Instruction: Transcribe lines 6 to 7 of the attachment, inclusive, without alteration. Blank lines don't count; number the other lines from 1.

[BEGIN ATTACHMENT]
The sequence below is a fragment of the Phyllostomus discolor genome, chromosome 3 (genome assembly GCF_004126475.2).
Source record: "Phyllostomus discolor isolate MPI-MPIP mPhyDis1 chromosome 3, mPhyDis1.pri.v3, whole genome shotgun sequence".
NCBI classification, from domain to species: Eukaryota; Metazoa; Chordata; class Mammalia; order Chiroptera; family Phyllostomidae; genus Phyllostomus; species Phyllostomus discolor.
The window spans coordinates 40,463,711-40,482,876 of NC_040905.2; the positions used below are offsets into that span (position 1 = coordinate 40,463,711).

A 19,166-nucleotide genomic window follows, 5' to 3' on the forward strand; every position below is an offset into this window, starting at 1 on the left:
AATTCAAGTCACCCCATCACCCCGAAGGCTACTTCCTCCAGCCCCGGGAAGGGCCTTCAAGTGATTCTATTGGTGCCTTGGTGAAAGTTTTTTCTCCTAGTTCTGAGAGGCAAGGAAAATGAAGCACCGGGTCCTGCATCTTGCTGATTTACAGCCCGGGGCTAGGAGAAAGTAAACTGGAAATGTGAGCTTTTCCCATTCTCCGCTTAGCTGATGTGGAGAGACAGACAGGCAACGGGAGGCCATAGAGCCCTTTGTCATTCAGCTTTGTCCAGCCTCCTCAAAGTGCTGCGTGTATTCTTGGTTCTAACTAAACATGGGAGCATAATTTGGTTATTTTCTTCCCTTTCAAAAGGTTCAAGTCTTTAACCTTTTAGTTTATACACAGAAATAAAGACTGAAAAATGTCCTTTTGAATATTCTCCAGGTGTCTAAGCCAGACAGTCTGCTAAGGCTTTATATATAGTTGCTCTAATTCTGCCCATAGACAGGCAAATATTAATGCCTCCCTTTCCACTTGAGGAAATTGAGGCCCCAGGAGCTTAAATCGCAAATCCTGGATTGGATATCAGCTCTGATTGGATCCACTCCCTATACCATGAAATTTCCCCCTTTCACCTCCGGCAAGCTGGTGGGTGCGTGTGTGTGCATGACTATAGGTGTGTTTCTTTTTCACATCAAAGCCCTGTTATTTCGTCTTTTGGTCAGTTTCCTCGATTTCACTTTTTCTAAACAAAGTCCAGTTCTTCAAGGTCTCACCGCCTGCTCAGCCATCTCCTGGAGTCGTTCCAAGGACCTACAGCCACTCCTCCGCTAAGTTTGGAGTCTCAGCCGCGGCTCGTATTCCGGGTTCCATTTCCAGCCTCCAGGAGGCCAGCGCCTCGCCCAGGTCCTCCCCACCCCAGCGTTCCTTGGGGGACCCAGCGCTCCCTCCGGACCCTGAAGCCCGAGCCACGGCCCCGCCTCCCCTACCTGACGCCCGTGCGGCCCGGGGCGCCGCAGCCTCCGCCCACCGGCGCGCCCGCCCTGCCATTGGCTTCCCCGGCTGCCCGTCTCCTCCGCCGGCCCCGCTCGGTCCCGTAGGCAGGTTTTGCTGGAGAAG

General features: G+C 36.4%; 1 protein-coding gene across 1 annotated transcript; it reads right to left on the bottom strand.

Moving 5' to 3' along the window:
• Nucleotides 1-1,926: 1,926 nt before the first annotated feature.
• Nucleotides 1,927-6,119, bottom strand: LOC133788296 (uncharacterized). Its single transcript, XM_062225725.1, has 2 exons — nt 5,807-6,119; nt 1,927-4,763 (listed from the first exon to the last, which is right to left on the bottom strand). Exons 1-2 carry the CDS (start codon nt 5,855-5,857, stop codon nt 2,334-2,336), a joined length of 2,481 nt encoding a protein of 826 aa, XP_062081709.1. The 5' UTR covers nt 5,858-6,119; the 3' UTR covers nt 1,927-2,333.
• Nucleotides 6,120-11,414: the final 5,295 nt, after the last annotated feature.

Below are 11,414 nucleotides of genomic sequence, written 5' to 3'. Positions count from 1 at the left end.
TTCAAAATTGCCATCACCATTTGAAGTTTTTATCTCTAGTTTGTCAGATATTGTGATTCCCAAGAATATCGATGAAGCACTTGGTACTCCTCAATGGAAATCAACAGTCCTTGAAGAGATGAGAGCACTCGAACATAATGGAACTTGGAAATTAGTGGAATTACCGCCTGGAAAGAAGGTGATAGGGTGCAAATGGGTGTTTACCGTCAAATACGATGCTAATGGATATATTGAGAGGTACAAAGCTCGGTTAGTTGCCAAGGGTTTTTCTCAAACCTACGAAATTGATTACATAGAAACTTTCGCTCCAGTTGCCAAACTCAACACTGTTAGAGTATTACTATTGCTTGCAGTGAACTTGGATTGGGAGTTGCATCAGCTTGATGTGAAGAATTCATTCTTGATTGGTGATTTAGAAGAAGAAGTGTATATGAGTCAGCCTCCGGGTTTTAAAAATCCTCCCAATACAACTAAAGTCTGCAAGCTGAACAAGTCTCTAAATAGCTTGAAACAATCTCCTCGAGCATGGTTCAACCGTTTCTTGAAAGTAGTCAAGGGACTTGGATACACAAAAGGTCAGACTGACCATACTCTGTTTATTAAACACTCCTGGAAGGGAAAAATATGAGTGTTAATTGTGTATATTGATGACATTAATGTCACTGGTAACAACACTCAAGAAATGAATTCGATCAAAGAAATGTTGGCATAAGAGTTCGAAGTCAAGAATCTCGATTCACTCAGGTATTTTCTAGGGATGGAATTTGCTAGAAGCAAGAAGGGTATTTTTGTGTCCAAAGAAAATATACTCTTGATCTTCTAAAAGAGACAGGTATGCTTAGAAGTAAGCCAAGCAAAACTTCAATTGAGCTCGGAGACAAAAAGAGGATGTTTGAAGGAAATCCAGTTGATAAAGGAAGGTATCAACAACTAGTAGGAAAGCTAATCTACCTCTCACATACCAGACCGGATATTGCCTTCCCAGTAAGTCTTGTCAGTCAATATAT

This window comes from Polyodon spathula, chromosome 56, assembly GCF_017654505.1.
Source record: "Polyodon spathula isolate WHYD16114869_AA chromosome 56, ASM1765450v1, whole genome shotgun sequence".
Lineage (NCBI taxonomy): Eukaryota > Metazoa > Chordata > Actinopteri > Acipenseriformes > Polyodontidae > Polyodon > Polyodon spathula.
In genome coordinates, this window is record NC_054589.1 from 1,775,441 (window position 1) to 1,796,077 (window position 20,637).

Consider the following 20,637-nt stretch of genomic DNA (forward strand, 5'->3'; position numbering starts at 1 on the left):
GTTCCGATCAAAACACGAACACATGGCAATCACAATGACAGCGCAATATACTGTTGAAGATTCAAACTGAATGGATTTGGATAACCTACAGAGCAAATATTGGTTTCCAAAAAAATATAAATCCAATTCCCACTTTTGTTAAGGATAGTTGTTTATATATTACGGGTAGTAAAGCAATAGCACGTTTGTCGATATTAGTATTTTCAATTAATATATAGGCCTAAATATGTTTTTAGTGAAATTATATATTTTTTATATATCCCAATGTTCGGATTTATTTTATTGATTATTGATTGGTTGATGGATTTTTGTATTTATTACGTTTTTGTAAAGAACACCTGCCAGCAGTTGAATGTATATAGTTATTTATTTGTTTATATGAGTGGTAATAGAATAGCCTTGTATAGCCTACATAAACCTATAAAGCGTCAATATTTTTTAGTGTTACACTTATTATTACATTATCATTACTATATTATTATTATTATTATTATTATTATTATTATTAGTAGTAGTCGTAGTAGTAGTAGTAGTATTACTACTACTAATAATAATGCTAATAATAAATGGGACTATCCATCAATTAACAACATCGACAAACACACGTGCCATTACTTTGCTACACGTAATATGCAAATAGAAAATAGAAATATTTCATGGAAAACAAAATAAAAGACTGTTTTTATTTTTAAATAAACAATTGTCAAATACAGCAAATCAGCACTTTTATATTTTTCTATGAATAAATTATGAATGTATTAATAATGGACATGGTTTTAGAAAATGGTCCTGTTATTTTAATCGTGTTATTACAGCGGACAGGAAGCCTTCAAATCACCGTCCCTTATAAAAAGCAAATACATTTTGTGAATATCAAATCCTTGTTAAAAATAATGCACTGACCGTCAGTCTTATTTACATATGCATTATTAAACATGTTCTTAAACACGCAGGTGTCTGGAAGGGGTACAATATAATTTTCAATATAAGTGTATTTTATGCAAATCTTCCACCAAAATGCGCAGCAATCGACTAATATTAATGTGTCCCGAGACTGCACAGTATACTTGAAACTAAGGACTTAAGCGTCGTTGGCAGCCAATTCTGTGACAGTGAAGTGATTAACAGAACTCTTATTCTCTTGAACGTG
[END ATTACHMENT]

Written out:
AATTCAAGTCACCCCATCACCCCGAAGGCTACTTCCTCCAGCCCCGGGAAGGGCCTTCAAGTGATTCTATTGGTGCCTTGGTGAAAGTTTTTTCTCCTAGTTCTGAGAGGCAAGGAAAATGAAGCACCGGGTCCTGCATCTTGCTGATTTACAGCCCGGGGCTAGGAGAAAGTAAACTGGAAATGTGAGCTTTTCCCATTCTCCGCTTAGCTGATGTGGAGAGACAGACAGGCAACGGGAGGCCATAGAGCCCTTTGTCATTCAGCTTTGTCCAGCCTCCTCAAAGTGCTGCGTGTATTCTTGGTTCTAACTAAACATGGGAGCATAATTTGGTTATTTTCTTCCCTTTCAAAAGGTTCAAGTCTTTAACCTTTTAGTTTATACACAGAAATAAAGACTGAAAAATGTCCTTTTGAATATTCTCCAGGTGTCTAAGCCAGACAGTCTGCTAAGGCTTTATATATAGTTGCTCTAATTCTGCCCATAGACAGGCAAATATTAATGCCTCCCTTTCCACTTGAGGAAATTGAGGCCCCAGGAGCTTAAATCGCAAATCCTGGATTGGATATCAGCTCTGATTGGATCCACTCCCTATACCATGAAATTTCCCCCTTTCACCTCCGGCAAGCTGGTGGGTGCGTGTGTGTGCATGACTATAGGTGTGTTTCTTTTTCACATCAAAGCCCTGTTATTTCGTCTTTTGGTCAGTTTCCTCGATTTCACTTTTTCTAAACAAAGTCCAGTTCTTCAAGGTCTCACCGCCTGCTCAGCCATCTCCTGGAGTCGTTCCAAGGACCTACAGCCACTCCTCCGCTAAGTTTGGAGTCTCAGCCGCGGCTCGTATTCCGGGTTCCATTTCCAGCCTCCAGGAGGCCAGCGCCTCGCCCAGGTCCTCCCCACCCCAGCGTTCCTTGGGGGACCCAGCGCTCCCTCCGGACCCTGAAGCCCGAGCCACGGCCCCGCCTCCCCTACCTGACGCCCGTGCGGCCCGGGGCGCCGCAGCCTCCGCCCACCGGCGCGCCCGCCCTGCCATTGGCTTCCCCGGCTGCCCGTCTCCTCCGCCGGCCCCGCTCGGTCCCGTAGGCAGGTTTTGCTGGAGAAG

General features: G+C 36.4%; 1 protein-coding gene across 1 annotated transcript; it reads right to left on the bottom strand.